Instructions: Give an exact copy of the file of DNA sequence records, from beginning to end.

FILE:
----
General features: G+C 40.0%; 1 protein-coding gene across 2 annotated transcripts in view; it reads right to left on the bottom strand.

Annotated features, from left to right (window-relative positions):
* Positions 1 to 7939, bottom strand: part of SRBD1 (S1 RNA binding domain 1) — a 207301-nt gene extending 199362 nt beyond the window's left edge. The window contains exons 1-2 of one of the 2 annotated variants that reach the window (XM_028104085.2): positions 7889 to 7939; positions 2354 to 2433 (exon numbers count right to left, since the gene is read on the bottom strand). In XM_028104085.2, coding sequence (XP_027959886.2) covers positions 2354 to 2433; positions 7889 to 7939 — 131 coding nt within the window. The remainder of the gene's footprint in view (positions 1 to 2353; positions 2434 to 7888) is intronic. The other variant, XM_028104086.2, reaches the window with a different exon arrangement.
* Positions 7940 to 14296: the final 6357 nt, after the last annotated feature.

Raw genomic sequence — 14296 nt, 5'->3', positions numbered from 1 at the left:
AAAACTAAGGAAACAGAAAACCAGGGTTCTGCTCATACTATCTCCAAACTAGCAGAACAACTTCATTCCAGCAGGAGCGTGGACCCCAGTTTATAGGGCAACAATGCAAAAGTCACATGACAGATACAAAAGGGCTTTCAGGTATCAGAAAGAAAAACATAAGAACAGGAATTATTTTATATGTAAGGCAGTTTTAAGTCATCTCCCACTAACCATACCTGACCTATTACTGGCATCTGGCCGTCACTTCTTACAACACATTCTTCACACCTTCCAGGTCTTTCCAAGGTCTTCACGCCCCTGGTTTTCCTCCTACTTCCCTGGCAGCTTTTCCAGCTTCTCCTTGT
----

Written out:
General features: G+C 40.0%; 1 protein-coding gene across 2 annotated transcripts in view; it reads right to left on the bottom strand.

Annotated features, from left to right (window-relative positions):
* Positions 1 to 7939, bottom strand: part of SRBD1 (S1 RNA binding domain 1) — a 207301-nt gene extending 199362 nt beyond the window's left edge. The window contains exons 1-2 of one of the 2 annotated variants that reach the window (XM_028104085.2): positions 7889 to 7939; positions 2354 to 2433 (exon numbers count right to left, since the gene is read on the bottom strand). In XM_028104085.2, coding sequence (XP_027959886.2) covers positions 2354 to 2433; positions 7889 to 7939 — 131 coding nt within the window. The remainder of the gene's footprint in view (positions 1 to 2353; positions 2434 to 7888) is intronic. The other variant, XM_028104086.2, reaches the window with a different exon arrangement.
* Positions 7940 to 14296: the final 6357 nt, after the last annotated feature.

Raw genomic sequence — 14296 nt, 5'->3', positions numbered from 1 at the left:
AAAACTAAGGAAACAGAAAACCAGGGTTCTGCTCATACTATCTCCAAACTAGCAGAACAACTTCATTCCAGCAGGAGCGTGGACCCCAGTTTATAGGGCAACAATGCAAAAGTCACATGACAGATACAAAAGGGCTTTCAGGTATCAGAAAGAAAAACATAAGAACAGGAATTATTTTATATGTAAGGCAGTTTTAAGTCATCTCCCACTAACCATACCTGACCTATTACTGGCATCTGGCCGTCACTTCTTACAACACATTCTTCACACCTTCCAGGTCTTTCCAAGGTCTTCACGCCCCTGGTTTTCCTCCTACTTCCCTGGCAGCTTTTCCAGCTTCTCCTTGT